Session Title

Manuscript Culture and the Reception of Medieval Literature in Post-Reformation Iceland

Sponsoring Organization(s)

Special Session

Organizer Name

Daniel C. Najork

Organizer Affiliation

Arizona State Univ.

Presider Name

Daniel C. Najork

Paper Title 1

The Lines of Transmission: Medieval Works in Post-Reformation Manuscripts

Presenter 1 Name

Matthew Driscoll

Presenter 1 Affiliation

Københavns Univ.

Paper Title 2

A Medieval Lost Saga Found in Nineteenth-Century Manuscripts?

Presenter 2 Name

Katarzyna Anna Kapitan

Presenter 2 Affiliation

Københavns Univ.

Paper Title 3

The Importance of the Edda in Early Modern Icelandic Poetry

Presenter 3 Name

Margrét Eggertsdóttir

Presenter 3 Affiliation

Stofnun Árna Magnússonar í íslenskum fræðum

Start Date

10-5-2019 3:30 PM

Session Location

Fetzer 1060

Description

In a 2014 essay, Martin Chase laments the scholarly neglect of Icelandic devotional literature of the later Middle Ages and post-Reformation period. Chase points out that “medievalist scholars naturally tend to shy away from sixteenth-century texts” and early modernists often look forward rather than to the past.[1] There are indeed a great number of Icelandic paper manuscripts from the sixteenth to the nineteenth centuries that transmit medieval devotional verse, Heilagra manna sögur (Sagas of Saints), Íslendingasögur (Sagas of Icelanders), and Riddarasögur (Sagas of Knights/Romances) and deserve greater attention. In nineteenth and twentieth centuries critical editions of Icelandic medieval texts these later paper manuscripts are often ignored and considered to be of little textual value. But these manuscripts attest to continued engagement with medieval literature and can tell us a great deal about transmission and reception history and the continuance of manuscript culture in Iceland.

Topics might include, but are not limited to the following:

- The collecting, preserving, and rebinding of medieval manuscripts

- Identification of post-medieval scribes, patrons, locations of manuscript production, etc.

- The contents of paper manuscripts

  • What kinds of texts are gathered together in manuscripts?

- How did early modern scribes treat medieval material?

  • Did they edit as they copied?

[1] See Martin Chase, “Devotional Poetry at the End of the Middle Ages,” in Martin Chase Eddic, Skaldic, and Beyond: Poetic Variety in Medieval Iceland and Norway. New York: Fordham University Press, 2014, pp. 135-148.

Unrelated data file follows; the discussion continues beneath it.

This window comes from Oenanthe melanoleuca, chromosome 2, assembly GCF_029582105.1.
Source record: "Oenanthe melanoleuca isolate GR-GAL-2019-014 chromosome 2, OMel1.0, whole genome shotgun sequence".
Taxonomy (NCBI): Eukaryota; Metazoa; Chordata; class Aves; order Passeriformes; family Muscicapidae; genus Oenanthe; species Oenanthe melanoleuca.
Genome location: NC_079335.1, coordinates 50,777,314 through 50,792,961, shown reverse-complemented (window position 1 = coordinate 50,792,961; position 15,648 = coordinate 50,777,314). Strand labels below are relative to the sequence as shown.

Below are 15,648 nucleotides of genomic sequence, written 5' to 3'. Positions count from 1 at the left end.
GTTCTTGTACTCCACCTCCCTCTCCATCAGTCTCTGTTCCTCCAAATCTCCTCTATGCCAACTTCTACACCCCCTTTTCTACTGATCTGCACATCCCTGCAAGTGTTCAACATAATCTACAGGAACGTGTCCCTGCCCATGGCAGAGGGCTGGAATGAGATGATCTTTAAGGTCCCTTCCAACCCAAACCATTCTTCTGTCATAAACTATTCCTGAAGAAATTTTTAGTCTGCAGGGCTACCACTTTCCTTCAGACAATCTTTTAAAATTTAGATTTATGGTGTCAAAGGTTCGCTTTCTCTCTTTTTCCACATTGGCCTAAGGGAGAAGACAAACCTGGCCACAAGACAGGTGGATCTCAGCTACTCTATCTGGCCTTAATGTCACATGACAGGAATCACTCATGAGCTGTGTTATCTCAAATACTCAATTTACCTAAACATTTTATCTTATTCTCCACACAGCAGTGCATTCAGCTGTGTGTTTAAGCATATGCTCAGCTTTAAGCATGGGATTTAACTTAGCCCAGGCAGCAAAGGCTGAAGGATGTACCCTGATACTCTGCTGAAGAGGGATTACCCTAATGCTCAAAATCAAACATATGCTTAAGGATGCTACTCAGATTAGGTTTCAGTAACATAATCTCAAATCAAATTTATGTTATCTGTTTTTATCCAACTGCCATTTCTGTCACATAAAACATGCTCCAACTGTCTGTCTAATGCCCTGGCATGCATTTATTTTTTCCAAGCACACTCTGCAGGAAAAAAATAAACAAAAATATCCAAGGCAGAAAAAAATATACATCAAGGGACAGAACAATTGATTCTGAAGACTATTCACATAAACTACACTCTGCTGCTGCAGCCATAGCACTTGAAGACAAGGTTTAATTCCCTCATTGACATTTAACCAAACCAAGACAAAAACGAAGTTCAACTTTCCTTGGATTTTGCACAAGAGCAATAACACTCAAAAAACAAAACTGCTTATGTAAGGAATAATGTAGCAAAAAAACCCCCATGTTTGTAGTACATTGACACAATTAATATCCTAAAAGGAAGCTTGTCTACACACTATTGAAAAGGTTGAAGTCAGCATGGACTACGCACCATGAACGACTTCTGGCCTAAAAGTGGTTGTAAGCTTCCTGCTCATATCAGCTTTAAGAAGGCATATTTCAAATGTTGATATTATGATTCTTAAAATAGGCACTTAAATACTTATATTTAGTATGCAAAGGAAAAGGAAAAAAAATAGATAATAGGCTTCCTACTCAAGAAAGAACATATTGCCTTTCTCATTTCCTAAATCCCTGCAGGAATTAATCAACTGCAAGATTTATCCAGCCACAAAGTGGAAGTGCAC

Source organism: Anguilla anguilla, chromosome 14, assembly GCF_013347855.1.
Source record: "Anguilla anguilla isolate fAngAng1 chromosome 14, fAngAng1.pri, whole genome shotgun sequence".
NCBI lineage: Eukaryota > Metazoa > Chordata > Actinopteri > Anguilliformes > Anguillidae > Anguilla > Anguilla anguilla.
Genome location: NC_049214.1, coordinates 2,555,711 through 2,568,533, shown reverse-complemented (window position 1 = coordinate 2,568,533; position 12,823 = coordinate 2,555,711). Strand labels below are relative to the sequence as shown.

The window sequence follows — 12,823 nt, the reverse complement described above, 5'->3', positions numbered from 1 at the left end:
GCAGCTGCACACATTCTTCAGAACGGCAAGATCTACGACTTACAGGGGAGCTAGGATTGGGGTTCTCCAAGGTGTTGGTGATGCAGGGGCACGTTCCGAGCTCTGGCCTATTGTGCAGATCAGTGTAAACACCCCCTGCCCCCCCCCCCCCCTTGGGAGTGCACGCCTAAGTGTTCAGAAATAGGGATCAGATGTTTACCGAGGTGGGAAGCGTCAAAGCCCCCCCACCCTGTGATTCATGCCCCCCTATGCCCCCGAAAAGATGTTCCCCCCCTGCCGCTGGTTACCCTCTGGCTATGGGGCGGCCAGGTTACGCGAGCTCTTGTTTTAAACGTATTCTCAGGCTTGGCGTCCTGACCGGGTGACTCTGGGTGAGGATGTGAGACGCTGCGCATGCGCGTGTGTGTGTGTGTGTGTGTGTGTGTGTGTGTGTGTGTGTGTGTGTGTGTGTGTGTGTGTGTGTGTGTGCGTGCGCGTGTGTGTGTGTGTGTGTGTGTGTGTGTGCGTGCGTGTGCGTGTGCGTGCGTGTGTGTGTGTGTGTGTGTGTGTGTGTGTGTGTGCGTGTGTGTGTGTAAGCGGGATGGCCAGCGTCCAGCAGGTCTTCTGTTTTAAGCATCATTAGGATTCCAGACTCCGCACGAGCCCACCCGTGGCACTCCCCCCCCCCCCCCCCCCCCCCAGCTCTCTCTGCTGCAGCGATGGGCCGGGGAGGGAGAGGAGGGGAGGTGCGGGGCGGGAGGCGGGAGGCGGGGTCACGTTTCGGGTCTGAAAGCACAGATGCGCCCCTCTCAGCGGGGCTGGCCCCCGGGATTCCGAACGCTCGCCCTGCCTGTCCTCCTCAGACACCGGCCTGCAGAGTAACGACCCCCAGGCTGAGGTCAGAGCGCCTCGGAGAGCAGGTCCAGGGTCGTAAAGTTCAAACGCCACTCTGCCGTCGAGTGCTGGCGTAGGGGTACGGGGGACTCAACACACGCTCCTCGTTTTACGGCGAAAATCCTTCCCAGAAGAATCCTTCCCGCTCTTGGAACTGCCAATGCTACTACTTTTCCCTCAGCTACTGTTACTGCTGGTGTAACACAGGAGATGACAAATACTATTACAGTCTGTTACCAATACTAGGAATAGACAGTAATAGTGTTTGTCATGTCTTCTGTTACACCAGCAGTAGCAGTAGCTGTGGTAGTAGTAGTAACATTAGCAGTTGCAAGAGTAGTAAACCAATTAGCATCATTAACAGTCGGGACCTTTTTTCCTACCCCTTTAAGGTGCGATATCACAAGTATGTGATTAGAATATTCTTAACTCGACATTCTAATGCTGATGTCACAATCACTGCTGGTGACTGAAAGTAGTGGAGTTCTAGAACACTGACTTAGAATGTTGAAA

Daniel C. Najork

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May 10th, 3:30 PM

Manuscript Culture and the Reception of Medieval Literature in Post-Reformation Iceland

Fetzer 1060

In a 2014 essay, Martin Chase laments the scholarly neglect of Icelandic devotional literature of the later Middle Ages and post-Reformation period. Chase points out that “medievalist scholars naturally tend to shy away from sixteenth-century texts” and early modernists often look forward rather than to the past.[1] There are indeed a great number of Icelandic paper manuscripts from the sixteenth to the nineteenth centuries that transmit medieval devotional verse, Heilagra manna sögur (Sagas of Saints), Íslendingasögur (Sagas of Icelanders), and Riddarasögur (Sagas of Knights/Romances) and deserve greater attention. In nineteenth and twentieth centuries critical editions of Icelandic medieval texts these later paper manuscripts are often ignored and considered to be of little textual value. But these manuscripts attest to continued engagement with medieval literature and can tell us a great deal about transmission and reception history and the continuance of manuscript culture in Iceland.

Topics might include, but are not limited to the following:

- The collecting, preserving, and rebinding of medieval manuscripts

- Identification of post-medieval scribes, patrons, locations of manuscript production, etc.

- The contents of paper manuscripts

  • What kinds of texts are gathered together in manuscripts?

- How did early modern scribes treat medieval material?

  • Did they edit as they copied?

[1] See Martin Chase, “Devotional Poetry at the End of the Middle Ages,” in Martin Chase Eddic, Skaldic, and Beyond: Poetic Variety in Medieval Iceland and Norway. New York: Fordham University Press, 2014, pp. 135-148.

Daniel C. Najork